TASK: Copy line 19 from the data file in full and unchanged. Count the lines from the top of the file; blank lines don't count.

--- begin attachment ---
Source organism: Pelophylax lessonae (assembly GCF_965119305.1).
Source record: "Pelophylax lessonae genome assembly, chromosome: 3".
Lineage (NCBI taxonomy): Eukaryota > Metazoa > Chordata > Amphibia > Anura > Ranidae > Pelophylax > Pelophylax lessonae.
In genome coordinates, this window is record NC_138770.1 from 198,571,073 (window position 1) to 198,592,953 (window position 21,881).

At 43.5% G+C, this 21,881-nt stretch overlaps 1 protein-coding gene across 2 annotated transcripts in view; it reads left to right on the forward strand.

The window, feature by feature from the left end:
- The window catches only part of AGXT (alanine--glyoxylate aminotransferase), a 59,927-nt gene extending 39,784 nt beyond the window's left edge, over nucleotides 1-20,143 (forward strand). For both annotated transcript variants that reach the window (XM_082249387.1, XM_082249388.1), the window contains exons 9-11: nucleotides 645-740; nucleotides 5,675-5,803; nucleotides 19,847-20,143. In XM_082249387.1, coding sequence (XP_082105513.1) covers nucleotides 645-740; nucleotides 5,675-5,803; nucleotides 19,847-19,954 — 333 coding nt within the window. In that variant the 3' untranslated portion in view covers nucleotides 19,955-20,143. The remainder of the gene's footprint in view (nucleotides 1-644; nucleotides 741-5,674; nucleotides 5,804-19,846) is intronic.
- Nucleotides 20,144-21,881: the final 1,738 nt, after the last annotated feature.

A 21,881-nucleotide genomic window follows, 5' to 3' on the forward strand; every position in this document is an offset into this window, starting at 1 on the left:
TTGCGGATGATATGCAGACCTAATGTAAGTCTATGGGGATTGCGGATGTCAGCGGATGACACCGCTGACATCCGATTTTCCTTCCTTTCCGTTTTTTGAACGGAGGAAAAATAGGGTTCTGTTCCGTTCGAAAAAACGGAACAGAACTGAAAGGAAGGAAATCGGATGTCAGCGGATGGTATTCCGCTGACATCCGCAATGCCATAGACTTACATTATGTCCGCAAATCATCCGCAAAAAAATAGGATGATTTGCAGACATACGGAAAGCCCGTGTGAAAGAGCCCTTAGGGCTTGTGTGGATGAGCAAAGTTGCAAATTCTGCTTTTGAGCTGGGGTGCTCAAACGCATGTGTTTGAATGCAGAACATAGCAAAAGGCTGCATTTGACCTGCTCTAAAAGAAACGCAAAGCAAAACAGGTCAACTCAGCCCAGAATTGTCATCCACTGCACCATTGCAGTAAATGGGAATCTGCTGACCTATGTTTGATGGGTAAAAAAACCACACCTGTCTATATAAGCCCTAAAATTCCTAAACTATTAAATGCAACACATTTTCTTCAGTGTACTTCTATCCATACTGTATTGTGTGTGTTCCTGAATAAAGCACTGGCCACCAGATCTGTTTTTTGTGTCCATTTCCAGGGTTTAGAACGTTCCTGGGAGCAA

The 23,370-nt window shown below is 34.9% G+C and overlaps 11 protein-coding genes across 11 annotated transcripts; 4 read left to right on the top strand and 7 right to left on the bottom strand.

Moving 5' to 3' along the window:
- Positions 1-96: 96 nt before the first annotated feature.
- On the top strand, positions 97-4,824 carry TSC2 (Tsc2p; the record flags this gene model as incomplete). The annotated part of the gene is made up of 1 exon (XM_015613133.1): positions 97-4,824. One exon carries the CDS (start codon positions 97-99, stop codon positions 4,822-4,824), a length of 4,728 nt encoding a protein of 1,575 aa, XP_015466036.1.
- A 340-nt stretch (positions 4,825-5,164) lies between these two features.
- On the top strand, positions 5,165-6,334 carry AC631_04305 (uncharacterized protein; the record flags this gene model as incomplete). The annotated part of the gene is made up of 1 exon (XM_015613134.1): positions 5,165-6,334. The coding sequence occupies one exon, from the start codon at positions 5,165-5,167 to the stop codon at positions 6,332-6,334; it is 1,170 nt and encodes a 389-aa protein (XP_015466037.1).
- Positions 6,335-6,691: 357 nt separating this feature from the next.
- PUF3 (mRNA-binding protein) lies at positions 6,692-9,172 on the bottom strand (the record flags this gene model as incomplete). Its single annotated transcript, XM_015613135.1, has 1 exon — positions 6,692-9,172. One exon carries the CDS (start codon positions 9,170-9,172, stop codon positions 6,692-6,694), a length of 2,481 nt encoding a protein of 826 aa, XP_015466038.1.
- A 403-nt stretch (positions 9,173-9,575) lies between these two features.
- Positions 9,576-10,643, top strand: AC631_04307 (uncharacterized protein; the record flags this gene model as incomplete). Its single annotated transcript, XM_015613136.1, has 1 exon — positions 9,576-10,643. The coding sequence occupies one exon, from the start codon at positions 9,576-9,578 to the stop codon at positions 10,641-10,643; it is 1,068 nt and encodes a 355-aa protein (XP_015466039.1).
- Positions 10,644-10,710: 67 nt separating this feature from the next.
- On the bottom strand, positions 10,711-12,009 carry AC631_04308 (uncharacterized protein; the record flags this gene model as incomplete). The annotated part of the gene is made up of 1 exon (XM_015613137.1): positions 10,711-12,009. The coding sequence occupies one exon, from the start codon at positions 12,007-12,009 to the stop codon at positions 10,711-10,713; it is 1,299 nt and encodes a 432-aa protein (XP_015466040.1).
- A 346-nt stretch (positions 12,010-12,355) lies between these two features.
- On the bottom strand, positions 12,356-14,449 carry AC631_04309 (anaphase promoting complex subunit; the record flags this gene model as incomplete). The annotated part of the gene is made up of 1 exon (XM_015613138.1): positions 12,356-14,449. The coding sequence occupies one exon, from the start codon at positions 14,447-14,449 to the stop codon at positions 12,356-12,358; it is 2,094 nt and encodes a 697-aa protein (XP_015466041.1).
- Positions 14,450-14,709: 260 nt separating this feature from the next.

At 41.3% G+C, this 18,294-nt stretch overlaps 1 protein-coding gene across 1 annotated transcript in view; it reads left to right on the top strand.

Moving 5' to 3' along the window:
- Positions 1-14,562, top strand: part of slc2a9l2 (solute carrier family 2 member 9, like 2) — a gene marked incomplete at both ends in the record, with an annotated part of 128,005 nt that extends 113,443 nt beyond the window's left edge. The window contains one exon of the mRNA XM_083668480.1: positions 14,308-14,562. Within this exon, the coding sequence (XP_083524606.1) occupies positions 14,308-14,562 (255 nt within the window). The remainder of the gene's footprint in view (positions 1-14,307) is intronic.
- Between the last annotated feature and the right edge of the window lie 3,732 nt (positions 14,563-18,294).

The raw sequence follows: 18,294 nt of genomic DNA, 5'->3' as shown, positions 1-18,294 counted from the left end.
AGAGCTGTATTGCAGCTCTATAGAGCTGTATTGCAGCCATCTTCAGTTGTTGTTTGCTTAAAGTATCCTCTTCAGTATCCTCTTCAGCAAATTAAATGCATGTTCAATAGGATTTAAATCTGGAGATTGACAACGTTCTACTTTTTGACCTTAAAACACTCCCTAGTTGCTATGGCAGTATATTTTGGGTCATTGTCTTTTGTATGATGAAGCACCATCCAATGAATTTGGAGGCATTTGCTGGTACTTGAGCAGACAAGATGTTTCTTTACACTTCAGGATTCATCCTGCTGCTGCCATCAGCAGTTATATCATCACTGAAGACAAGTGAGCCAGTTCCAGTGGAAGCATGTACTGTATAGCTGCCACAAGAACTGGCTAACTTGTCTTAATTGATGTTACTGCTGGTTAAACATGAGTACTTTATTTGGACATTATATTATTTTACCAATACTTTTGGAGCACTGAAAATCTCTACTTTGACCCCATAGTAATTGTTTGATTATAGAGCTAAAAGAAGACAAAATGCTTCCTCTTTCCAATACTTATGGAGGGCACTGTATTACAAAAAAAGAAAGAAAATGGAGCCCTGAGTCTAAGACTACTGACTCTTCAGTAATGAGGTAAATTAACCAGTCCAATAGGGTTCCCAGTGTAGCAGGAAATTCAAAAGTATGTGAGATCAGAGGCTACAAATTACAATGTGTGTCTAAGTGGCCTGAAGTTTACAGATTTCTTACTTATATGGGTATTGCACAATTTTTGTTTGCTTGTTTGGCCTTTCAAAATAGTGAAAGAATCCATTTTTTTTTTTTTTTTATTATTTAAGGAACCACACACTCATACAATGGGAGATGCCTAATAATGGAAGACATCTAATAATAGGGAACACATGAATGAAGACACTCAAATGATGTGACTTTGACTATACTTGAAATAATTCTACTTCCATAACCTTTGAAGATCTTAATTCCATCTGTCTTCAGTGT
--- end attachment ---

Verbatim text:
- A 403-nt stretch (positions 9,173-9,575) lies between these two features.